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Candidates for Henderson City Council say public safety top priority

Six candidates are vying to replace Henderson Councilman John Marz in the city’s 3rd Ward with a majority saying their primary goal is to keep Henderson as one of the safest places to live in the United States.

Carrie Cox, who came close to unseating Marz in 2017, is endorsed by the Henderson Police Officers Association and says that crime is increasing and the city is having trouble recruiting new cadets and retaining experienced officers.

“We are becoming very short on officers and those wanting to become officers,” she said. “They’re doing the very best they can do with what staff they have but with growth we have created an issue.”

Cox, a kindergarten teacher at Pinecrest Academy, said if elected she will help with recruiting events at high schools and other places to make sure the city has good candidates to fill new positions and retirement vacancies.

“We need people to look at a criminal justice career,” she said. Henderson is regularly designated as one of the safest cities by Forbes magazine and other media organizations.

Cox served on the city’s Blue Ribbon Commission on Educational Excellence and Youth Opportunity and the Clark County Community Development Advisory Committee. She also said she would like to see Henderson have its own school system separate from Clark County School District, which regularly registers low performance.

Realtor Trish Nash, who has served for years on the Henderson Chamber of Commerce, including as its chairwoman, agrees that public safety and education are priorities for the city. She said her negotiating skills in real estate transactions would serve her well in finding solutions for residents and her main priority is to make sure voters are heard on issues that are important to them.

“There needs to be a sounding board for residents, and I want to make sure I’m available to hear their concerns,” said Nash, who also served as vice chairwoman of the City of Henderson Comprehensive Plan Implementation Advisory Committee.

According to a background check the Review-Journal ran on all candidates, Nash was arrested for DUI in 2003, and pleaded guilty to reckless driving.

“I made a mistake when I was a young professional, nearly 20 years ago,” she said. “I have learned from my mistakes and take full responsibility for what happened. I am very grateful for our law enforcement. They have a difficult job, and we need to ensure they continue to have the resources needed to keep our communities safe.”

Keep the city safe

John Niland, a power company project manager, moved to Henderson four years ago and likes living in the suburb so much that he decided he wants to serve on the city council. He served as president of his local homeowners association for three years and said he will work to sustain the city’s safety and work to improve education.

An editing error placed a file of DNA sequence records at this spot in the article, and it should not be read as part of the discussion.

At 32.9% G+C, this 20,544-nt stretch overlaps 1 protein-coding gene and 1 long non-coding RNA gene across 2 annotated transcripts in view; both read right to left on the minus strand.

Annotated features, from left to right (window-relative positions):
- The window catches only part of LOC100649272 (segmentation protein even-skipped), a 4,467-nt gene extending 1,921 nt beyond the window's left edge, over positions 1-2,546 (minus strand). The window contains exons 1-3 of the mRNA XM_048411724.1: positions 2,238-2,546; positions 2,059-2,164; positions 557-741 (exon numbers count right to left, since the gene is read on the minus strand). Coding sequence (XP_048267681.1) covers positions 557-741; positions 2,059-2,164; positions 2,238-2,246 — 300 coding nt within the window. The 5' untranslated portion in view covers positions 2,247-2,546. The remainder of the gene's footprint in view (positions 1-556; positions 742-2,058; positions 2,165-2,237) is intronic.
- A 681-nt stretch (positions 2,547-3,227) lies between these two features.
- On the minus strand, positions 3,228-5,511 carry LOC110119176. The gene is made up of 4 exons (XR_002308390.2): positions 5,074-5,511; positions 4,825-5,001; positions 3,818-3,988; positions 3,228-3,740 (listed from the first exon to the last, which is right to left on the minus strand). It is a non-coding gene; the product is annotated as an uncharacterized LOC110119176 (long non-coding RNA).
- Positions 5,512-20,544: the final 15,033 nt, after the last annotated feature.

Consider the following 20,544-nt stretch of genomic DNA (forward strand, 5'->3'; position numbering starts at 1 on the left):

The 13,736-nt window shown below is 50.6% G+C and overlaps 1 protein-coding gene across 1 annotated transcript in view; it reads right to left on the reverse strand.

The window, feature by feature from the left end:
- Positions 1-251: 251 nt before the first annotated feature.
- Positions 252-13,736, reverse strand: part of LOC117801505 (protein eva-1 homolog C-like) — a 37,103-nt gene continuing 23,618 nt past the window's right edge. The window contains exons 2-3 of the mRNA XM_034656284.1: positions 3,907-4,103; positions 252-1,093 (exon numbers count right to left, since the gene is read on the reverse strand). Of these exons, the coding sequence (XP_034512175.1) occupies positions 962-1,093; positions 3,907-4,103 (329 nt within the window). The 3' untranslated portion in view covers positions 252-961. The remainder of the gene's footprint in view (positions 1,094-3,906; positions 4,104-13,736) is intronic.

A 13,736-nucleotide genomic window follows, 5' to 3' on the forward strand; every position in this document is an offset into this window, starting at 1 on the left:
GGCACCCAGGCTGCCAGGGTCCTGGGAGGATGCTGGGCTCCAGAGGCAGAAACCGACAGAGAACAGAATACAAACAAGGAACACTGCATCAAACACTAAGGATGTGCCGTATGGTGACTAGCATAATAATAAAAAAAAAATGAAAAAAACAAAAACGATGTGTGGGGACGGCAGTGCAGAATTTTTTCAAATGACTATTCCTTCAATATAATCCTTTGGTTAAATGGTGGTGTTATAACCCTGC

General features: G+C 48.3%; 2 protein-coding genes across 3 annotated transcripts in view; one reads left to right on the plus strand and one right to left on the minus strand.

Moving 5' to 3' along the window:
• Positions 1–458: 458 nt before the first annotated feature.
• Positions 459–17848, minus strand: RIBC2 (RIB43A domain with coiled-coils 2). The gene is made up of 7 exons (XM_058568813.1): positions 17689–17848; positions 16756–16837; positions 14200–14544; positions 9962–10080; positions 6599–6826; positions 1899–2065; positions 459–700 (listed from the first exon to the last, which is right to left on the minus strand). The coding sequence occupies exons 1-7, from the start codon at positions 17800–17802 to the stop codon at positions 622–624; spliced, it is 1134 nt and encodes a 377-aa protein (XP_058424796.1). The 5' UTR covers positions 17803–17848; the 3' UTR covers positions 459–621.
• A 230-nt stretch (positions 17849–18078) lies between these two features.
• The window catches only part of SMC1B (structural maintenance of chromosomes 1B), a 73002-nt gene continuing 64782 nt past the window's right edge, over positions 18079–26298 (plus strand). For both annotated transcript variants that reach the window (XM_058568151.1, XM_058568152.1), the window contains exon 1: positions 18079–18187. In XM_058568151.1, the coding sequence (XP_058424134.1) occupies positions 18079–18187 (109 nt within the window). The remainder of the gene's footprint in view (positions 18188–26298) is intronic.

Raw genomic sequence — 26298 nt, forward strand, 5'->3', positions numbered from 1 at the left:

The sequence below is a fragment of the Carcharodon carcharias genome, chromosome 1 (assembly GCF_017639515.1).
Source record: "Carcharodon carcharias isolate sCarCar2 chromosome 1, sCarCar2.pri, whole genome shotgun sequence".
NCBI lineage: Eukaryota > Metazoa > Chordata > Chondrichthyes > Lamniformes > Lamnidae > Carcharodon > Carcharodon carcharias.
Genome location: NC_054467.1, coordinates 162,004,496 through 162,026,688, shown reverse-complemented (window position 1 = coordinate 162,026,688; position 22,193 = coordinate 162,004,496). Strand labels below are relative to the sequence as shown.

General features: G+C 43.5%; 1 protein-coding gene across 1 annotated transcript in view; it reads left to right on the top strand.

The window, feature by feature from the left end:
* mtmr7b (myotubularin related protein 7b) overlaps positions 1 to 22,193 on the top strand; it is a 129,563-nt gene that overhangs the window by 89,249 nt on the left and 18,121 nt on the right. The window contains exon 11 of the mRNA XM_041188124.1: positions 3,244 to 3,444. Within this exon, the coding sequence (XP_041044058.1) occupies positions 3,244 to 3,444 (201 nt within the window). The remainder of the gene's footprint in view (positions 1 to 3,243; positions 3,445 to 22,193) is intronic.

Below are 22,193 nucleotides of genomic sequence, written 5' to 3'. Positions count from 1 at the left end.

“We love living in Henderson and the city has done a great job across the board,” he said. “We just want to keep it going.”

Niland has an MBA from Rensselaer Polytechnic Institute and was a U.S. Navy submarine officer for seven years.

Doug Perns, a retired Metro corrections officer, said public safety is his No. 1 focus especially in some areas of the ward that have been neglected.

“Somebody needs take a stand and be in their corner,” said Perns, who was appointed to the Henderson Parks and Recreation Board in 2015.

Perns said the city is growing so fast that basic services like fire and police can’t keep up, and he would be an advocate for more resources going to those agencies.

“It’s very tough for our officers to keep up with the influx of population into town,” he said.

Steve Rice, a business and real estate attorney, also said public safety, including fire and emergency response, are the top issues he would support. He was endorsed by the Henderson Professional Fire Fighters union and said he was disappointed there were no interviews before the police union endorsed Cox.

Rice said he has never held public office or served on an appointed government board but has dedicated his volunteer work as a fundraiser and president of the Henderson Symphony.

If elected city councilman, he said he would push for “intelligent growth,” creation of good quality jobs and work to deal with the water shortage in Southern Nevada.

“We have very complex challenges on the horizon to solve,” he said.

Helping the less fortunate

Jodi Tyson, who is vice president at Three Square food bank, was the only candidate who did not cite public safety as a top priority. She said she is running to help under-served and low-income populations in the city.

“I’m running for city council to help addresses the root causes of food insecurity, poverty and inequity,” she said.

She wants to revitalize the Boulder Highway corridor, increasing transit and pedestrian safety so that businesses would be attracted to the area. She would like to see Boulder Highway undergo redevelopment similar to what was done to Water Street downtown.

Tyson said federal funds, such as pandemic recovery money, could be used to fund those efforts and not burden residents and businesses with more taxes.

While never holding elected office, Tyson served on the Henderson Strong Comprehensive Plan advisory committee that was adopted in 2017 and Henderson Community Education Advisory Board.

The non-partisan primary will be held June 14 with early voting starting May 28. If none of the candidates receive more than 50 percent of the vote, the top two vote-getters will face off in the general election on Nov. 8.

Contact Arthur Kane at akane@reviewjournal.com and follow @ArthurMKane on Twitter.

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